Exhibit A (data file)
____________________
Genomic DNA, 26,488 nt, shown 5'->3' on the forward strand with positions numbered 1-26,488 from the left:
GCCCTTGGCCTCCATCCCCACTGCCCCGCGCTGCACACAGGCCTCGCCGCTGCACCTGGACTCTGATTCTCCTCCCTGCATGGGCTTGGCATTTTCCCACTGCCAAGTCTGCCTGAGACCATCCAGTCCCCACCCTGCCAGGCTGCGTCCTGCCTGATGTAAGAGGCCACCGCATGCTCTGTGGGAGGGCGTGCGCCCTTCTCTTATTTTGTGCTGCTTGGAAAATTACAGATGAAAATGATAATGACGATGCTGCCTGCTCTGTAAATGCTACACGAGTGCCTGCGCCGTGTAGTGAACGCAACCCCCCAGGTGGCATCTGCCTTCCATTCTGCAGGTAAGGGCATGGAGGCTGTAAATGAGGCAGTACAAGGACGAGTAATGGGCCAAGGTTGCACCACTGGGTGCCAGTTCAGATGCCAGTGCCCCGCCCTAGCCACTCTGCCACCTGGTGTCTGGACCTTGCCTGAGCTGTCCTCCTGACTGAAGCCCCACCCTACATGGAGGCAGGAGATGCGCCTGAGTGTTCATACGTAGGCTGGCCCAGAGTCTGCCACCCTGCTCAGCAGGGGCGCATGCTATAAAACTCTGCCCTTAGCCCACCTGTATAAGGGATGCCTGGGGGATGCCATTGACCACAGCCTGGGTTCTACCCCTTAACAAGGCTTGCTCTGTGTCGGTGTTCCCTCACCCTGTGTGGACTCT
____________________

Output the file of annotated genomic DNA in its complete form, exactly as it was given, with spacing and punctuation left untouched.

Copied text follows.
Genomic DNA, 26,488 nt, shown 5'->3' on the forward strand with positions numbered 1-26,488 from the left:
GCCCTTGGCCTCCATCCCCACTGCCCCGCGCTGCACACAGGCCTCGCCGCTGCACCTGGACTCTGATTCTCCTCCCTGCATGGGCTTGGCATTTTCCCACTGCCAAGTCTGCCTGAGACCATCCAGTCCCCACCCTGCCAGGCTGCGTCCTGCCTGATGTAAGAGGCCACCGCATGCTCTGTGGGAGGGCGTGCGCCCTTCTCTTATTTTGTGCTGCTTGGAAAATTACAGATGAAAATGATAATGACGATGCTGCCTGCTCTGTAAATGCTACACGAGTGCCTGCGCCGTGTAGTGAACGCAACCCCCCAGGTGGCATCTGCCTTCCATTCTGCAGGTAAGGGCATGGAGGCTGTAAATGAGGCAGTACAAGGACGAGTAATGGGCCAAGGTTGCACCACTGGGTGCCAGTTCAGATGCCAGTGCCCCGCCCTAGCCACTCTGCCACCTGGTGTCTGGACCTTGCCTGAGCTGTCCTCCTGACTGAAGCCCCACCCTACATGGAGGCAGGAGATGCGCCTGAGTGTTCATACGTAGGCTGGCCCAGAGTCTGCCACCCTGCTCAGCAGGGGCGCATGCTATAAAACTCTGCCCTTAGCCCACCTGTATAAGGGATGCCTGGGGGATGCCATTGACCACAGCCTGGGTTCTACCCCTTAACAAGGCTTGCTCTGTGTCGGTGTTCCCTCACCCTGTGTGGACTCT